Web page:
title = "The adrenal and polycystic ovary syndrome",
abstract = "Polycystic ovary syndrome (PCOS) is one of the most common endocrine disorders characterized by androgen excess, oligo-ovulation and polycystic ovaries. Although ovaries are the main source of increased androgens in the syndrome, between 20 and 30{\%} of patients with PCOS have adrenal androgen (AA) excess, detectable primarily by elevated dehydroepiandrosterone sulfate (DHEAS) levels. Patients with PCOS demonstrate a generalized hypersecretion of adrenocortical products, basally and in response to ACTH stimulation. The mechanisms of these abnormalities are unclear although AA excess in PCOS is likely a complex trait, modulated by both intrinsic and acquired factors. To date, no specific genetic defects have been identified. The production of AAs in response to ACTH appears to be closely related to altered factors regulating glucose-mediated glucose disposal, increased peripheral metabolism of cortisol, and to a less extent to the effects of extra-adrenal androgens, insulin resistance, hyperinsulinemia or obesity. Finally, DHEAS levels and the response of AAs to ACTH are relatively constant over time and are closely correlated between PCOS patients and their siblings suggesting that this abnormality is an inherited trait in PCOS.",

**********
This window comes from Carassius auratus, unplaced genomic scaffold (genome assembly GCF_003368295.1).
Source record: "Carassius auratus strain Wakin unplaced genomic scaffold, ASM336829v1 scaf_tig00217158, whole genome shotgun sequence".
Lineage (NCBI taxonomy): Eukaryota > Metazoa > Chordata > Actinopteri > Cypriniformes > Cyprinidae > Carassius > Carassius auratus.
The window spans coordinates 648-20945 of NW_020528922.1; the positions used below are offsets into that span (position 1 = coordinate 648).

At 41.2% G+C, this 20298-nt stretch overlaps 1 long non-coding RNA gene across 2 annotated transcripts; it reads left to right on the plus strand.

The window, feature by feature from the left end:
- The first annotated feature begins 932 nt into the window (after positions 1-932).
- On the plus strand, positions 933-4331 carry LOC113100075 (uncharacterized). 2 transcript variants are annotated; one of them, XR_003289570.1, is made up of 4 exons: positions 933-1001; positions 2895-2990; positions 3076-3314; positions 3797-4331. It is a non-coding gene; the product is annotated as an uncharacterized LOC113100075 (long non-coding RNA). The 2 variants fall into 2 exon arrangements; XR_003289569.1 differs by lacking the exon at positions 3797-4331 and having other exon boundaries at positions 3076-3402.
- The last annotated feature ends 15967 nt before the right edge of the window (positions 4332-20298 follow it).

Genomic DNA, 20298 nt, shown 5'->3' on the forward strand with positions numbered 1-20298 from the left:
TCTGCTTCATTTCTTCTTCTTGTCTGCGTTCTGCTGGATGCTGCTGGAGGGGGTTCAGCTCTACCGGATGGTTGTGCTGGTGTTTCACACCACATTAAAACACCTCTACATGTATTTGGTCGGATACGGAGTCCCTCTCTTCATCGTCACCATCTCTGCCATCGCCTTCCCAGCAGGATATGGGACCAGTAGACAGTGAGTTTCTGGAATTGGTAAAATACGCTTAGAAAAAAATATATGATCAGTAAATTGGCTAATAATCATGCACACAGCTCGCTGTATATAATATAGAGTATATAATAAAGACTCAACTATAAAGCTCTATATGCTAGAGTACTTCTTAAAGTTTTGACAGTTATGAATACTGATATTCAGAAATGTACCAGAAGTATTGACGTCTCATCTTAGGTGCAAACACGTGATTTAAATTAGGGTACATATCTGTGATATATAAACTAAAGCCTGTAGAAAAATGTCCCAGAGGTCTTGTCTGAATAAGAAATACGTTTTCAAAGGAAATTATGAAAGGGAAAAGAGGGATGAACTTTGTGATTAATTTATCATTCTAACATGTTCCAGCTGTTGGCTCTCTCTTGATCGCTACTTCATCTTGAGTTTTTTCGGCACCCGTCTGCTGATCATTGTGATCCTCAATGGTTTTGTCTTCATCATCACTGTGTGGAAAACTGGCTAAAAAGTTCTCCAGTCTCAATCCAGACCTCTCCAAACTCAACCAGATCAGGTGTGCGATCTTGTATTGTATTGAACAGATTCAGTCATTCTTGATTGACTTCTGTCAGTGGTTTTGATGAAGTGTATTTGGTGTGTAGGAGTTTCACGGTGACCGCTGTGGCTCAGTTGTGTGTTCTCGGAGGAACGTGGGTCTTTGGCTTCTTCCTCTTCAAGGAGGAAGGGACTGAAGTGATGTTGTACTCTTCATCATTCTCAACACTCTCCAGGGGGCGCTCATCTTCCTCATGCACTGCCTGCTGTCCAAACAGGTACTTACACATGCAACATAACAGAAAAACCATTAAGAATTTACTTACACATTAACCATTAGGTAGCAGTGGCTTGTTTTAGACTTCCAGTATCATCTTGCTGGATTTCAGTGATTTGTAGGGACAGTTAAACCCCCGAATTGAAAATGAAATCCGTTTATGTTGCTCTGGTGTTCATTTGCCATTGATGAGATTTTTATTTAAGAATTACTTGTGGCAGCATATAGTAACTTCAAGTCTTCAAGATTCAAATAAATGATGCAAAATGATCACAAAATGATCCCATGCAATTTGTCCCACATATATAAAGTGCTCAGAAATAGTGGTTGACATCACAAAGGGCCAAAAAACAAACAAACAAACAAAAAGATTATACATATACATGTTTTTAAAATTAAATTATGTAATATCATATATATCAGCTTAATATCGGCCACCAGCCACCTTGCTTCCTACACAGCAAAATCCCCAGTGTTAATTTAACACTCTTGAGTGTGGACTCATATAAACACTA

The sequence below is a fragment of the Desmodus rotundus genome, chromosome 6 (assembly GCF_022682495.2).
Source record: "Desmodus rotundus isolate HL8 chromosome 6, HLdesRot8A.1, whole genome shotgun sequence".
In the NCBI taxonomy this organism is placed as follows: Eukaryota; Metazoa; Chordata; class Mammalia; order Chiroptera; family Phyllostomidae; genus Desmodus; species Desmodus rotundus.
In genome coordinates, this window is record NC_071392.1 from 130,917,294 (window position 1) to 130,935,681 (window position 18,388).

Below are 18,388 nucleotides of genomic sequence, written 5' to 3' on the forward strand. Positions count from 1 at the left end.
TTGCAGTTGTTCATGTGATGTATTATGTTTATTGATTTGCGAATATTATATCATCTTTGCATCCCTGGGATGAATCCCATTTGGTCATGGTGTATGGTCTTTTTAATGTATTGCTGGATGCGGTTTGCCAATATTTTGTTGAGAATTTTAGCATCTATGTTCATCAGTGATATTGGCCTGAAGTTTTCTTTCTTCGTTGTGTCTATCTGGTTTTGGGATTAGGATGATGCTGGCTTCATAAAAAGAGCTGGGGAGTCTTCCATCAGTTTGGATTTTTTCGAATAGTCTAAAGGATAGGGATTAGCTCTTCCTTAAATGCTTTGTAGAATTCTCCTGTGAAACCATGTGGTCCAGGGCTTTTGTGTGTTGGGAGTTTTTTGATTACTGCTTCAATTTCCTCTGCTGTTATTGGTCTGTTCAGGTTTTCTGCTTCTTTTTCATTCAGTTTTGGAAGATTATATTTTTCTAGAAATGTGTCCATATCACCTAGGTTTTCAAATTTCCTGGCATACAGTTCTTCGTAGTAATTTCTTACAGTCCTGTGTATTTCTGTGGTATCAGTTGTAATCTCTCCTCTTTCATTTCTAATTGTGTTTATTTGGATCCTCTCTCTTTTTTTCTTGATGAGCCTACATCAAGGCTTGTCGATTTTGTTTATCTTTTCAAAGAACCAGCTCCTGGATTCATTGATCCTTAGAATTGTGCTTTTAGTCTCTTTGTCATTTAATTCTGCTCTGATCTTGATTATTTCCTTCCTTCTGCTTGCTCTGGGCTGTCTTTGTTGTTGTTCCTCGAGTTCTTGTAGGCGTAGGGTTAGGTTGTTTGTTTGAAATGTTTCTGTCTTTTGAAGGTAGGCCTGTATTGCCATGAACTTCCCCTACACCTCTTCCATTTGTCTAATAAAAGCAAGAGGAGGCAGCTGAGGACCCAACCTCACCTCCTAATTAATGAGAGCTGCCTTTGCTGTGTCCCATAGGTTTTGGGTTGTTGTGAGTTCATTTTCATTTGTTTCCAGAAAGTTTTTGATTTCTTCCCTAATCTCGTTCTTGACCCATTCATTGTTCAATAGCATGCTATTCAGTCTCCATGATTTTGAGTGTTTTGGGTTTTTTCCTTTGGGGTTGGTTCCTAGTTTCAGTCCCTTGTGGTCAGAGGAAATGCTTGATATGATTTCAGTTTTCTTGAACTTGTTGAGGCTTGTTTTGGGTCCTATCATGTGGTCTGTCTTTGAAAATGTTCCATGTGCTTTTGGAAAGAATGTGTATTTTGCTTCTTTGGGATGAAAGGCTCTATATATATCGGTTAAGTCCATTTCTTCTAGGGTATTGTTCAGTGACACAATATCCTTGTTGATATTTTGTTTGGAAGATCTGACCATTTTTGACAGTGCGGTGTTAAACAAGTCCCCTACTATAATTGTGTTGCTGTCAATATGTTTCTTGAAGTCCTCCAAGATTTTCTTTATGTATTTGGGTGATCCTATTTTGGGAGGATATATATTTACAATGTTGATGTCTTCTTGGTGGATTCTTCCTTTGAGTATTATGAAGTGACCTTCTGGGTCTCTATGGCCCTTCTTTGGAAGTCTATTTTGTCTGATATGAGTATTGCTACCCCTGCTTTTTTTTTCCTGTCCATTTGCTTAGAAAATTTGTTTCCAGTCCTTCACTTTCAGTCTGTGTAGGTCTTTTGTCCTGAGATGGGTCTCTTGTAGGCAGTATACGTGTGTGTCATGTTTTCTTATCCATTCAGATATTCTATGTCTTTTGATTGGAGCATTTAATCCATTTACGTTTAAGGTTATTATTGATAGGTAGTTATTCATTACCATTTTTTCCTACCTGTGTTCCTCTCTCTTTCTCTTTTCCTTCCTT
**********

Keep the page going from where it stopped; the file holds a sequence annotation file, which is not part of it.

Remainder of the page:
keywords = "Adrenal, Cortisol, DHEA, Heritability, Hyperandrogenism, PCOS",
author = "Yildiz, {Bulent O.} and Ricardo Azziz",
year = "2007",
month = "12",
day = "1",
doi = "10.1007/s11154-007-9054-0",
language = "English (US)",
volume = "8",
pages = "331--342",
journal = "Reviews in Endocrine and Metabolic Disorders",
issn = "1389-9155",
publisher = "Springer Netherlands",
number = "4",

}

TY - JOUR

T1 - The adrenal and polycystic ovary syndrome

AU - Yildiz, Bulent O.

AU - Azziz, Ricardo

PY - 2007/12/1

Y1 - 2007/12/1